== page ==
Making tracks

PUBLISHED : Friday, 14 September, 2007, 12:00am
UPDATED : Friday, 14 September, 2007, 12:00am

The meandering and rugged border between Laos and China has been secluded and quiet for centuries. But recently, the sense of calm has given way to the rumble of bulldozers and construction workers, who are putting the finishing touches to an ambitious highway that will eventually connect Singapore to Hong Kong.

Buried in thick jungle and dangerous mountain ranges, the Greater Mekong Sub-region (GMS) - comprising Laos, Vietnam, Cambodia, Myanmar, northern Thailand and China's Yunnan province - has traditionally represented Asia's backwaters, with the only roads being historic routes used by traders and adventurers.

This is set to change. In 1999, China and the Asean nations agreed to build an 1,800km highway from Kunming in Yunnan to Bangkok. The project, scheduled to be completed by the end of this year, would realise motorists' century-old dream of driving from Singapore to Hong Kong, and any mainland city.

Impressive as it is, the Kunming-Bangkok highway is just one of the many transportation links planned between China and its neighbours in the Association of Southeast Asian Nations (Asean). On August 28, the two sides jointly outlined funding details to launch a Pan-Asia railway linking Kunming to Singapore by train. The railway will be 7,000km long and run through seven Asean countries, China News Service reported.

China and Asean will invest more than US$10 billion in the project to upgrade and standardise existing railways and build 550km of new tracks to link them. The project is expected to be completed by 2015, the news agency said.

Beijing has set aside billions of dollars to develop even more transportation links with the Asean nations. In the Guangxi autonomous region alone, more than 100 billion yuan will be spent in the next five years to upgrade and build 2,500km of railways to speed up the flow of goods and people within the GMS region. Earlier this year, Guangxi agreed with Vietnam to build two super-highways which will reduce the travelling time from its capital, Nanning, to Hanoi to less than four hours.

Beijing also plans to spend 3.9 billion yuan to build three deep-water ports in Guangxi - at Fangchenggang , Qinzhou and Beihai . Several new aviation routes between Asean and China will also be opened in the coming years.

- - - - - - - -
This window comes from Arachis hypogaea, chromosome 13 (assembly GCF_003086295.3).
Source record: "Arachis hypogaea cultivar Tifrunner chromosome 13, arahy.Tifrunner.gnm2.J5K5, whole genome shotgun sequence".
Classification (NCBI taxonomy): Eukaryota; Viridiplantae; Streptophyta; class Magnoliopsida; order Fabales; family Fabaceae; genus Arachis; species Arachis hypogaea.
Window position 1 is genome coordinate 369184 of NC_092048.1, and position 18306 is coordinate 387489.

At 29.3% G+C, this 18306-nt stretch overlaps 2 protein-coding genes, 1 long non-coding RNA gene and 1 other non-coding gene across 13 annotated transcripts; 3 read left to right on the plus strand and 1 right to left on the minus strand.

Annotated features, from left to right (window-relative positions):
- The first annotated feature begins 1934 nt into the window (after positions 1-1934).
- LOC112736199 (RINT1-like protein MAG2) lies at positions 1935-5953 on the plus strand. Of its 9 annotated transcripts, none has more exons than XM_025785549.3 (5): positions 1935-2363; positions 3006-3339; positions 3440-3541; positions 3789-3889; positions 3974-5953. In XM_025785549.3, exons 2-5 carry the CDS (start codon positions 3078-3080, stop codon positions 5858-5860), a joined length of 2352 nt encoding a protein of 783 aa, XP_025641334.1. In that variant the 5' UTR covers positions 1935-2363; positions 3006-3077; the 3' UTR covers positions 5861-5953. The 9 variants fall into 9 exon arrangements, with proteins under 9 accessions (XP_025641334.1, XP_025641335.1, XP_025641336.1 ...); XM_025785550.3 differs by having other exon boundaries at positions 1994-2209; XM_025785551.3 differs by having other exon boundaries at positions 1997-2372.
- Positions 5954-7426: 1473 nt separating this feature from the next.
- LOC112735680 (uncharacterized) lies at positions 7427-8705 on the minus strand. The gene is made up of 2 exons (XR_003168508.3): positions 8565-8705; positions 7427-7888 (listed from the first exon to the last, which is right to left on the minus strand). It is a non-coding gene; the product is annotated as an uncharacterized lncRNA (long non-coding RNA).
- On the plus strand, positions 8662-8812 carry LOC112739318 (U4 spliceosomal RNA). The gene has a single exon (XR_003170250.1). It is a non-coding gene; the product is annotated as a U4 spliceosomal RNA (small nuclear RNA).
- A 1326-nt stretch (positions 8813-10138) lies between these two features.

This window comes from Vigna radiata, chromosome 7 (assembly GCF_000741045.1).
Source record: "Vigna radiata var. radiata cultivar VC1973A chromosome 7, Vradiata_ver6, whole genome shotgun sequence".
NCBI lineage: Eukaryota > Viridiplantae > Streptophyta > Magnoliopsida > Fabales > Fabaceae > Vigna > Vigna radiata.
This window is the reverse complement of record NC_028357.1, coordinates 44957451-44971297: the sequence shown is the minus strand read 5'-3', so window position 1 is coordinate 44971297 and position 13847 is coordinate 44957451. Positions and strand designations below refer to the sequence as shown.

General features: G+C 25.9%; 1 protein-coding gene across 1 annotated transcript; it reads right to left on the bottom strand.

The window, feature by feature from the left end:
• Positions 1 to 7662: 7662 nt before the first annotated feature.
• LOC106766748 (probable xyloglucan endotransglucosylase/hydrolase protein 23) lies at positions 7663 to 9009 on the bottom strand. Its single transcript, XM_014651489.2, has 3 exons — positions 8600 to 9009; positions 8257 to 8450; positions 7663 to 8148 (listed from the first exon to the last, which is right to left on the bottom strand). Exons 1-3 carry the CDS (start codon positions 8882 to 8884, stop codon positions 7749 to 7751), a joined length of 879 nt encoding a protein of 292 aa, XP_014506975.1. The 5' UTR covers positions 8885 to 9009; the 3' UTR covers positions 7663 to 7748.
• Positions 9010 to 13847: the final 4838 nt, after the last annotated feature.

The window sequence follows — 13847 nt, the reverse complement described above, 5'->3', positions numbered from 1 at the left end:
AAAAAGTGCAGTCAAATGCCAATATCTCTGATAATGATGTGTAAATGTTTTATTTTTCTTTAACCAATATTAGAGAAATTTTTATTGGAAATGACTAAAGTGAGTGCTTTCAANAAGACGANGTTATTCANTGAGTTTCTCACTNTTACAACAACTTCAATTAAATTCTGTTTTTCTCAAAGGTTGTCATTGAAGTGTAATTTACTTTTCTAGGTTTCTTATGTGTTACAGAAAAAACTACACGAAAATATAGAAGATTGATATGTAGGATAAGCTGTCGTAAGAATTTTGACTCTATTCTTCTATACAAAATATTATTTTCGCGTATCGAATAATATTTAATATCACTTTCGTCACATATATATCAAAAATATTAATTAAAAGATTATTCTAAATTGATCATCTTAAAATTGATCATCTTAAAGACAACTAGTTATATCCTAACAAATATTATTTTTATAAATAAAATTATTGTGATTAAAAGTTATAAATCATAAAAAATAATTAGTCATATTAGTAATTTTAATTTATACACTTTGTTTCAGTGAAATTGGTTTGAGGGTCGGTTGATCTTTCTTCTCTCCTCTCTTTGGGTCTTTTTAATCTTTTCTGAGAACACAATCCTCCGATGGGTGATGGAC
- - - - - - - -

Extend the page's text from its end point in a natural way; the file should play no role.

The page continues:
Although on paper these awe-inspiring projects are jointly developed by GMS countries and the mainland, in reality China is the driving force, providing a lion's share of money, technology and personnel to build the roads and railways. One third of the Kunming-Bangkok highway that runs through Laos will be funded by Beijing, who will also provide 249 million yuan in no-interest loans to the Laotian government to help it complete the rest. Chinese engineers, equipment and workers are widely employed in building these projects.

'China is a stronger power in the region and it is natural that the GMS countries want us to play a bigger role,' said Cao Yunhua , director of Southeast Asia Studies at Jinan University.

The impact of these projects is evident. Trade between Asean and the mainland has exploded over the past few years. In 1991, the bilateral trade was just over US$7.9 billion. Last year it had jumped to US$130 billion. Most experts forecast the total trade volume between the two could easily surpass US$200 billion by 2015.

The sprawling network of roads and railways has transformed the Asean region. Every day, trucks and ships from the mainland carry electronic appliances, motorbikes, and all kinds of gadgets to the lower reach of the Mekong River and bring back home coal, rubber and metal ores. Most coal used in the booming Pearl River Delta, for instance, comes from Vietnam and Indonesia. The GMS countries are also becoming increasingly important suppliers of tin, zinc, rubber, palm oil and refined oil to the resources-hungry mainland.

Ma Cheng , a businessman in Yunnan, has witnessed the changes. Mr Ma, who imports wooden handicrafts and furniture from Asean countries to the mainland, said traffic between the two sides had picked up quickly.

'We meet more Chinese people in Mandalay [in Myanmar] than before. Many locals have Chinese connections. It's easy for us to do business there,' he said. 'In the past, the roads to Myanmar were difficult and dangerous. Now the roads are much better and safe. I think in a few years time it could be completely different,' he said.